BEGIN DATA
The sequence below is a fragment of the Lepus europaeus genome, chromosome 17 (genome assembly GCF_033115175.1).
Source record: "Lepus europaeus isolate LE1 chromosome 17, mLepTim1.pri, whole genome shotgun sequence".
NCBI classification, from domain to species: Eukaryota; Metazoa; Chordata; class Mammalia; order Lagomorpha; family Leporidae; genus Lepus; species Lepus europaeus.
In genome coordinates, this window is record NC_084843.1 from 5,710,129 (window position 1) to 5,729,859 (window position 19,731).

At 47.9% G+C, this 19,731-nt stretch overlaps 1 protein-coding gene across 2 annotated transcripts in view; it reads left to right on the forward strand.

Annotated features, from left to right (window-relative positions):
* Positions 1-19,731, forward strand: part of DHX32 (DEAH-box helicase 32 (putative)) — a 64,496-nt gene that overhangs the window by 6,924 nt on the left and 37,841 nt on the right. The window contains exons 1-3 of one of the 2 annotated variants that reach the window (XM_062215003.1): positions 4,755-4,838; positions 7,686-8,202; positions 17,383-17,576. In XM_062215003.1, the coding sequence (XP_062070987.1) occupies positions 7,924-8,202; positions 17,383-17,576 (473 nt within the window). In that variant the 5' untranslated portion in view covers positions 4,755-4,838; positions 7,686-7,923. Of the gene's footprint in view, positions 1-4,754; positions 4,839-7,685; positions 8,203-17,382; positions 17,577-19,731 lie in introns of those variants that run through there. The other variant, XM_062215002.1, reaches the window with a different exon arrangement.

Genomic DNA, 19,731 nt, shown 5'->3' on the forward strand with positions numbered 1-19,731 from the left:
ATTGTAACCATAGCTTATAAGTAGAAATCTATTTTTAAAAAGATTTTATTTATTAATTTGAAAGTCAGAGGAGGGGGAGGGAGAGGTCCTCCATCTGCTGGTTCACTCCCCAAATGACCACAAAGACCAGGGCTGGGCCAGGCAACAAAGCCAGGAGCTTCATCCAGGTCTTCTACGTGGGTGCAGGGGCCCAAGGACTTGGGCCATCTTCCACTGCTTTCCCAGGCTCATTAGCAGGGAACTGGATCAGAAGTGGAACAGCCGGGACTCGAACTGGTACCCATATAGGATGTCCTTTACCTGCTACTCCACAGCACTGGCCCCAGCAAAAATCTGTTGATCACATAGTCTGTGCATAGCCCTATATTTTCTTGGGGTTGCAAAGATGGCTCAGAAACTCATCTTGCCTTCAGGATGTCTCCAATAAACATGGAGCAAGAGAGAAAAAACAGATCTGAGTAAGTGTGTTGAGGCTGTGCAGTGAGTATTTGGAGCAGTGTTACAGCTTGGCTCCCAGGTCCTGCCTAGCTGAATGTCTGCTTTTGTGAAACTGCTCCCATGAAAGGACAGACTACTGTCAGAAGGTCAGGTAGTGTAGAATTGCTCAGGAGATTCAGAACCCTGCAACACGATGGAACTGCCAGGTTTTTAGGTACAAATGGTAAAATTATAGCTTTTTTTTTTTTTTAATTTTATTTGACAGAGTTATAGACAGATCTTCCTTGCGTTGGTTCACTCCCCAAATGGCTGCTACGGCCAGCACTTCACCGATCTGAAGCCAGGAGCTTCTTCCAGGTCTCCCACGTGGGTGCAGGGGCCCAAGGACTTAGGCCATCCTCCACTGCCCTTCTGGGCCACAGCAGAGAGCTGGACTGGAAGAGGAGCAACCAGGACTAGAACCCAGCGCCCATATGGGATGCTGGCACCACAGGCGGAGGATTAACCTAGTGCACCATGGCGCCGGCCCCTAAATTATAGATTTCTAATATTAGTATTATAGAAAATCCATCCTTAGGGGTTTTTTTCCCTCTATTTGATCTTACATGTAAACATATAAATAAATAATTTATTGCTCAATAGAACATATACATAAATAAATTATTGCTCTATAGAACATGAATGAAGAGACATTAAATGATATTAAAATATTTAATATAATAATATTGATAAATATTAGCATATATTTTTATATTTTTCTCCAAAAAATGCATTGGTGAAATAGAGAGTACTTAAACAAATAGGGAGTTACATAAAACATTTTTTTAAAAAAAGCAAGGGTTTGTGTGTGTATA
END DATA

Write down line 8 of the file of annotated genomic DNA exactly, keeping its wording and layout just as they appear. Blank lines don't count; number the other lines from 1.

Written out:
Genomic DNA, 19,731 nt, shown 5'->3' on the forward strand with positions numbered 1-19,731 from the left: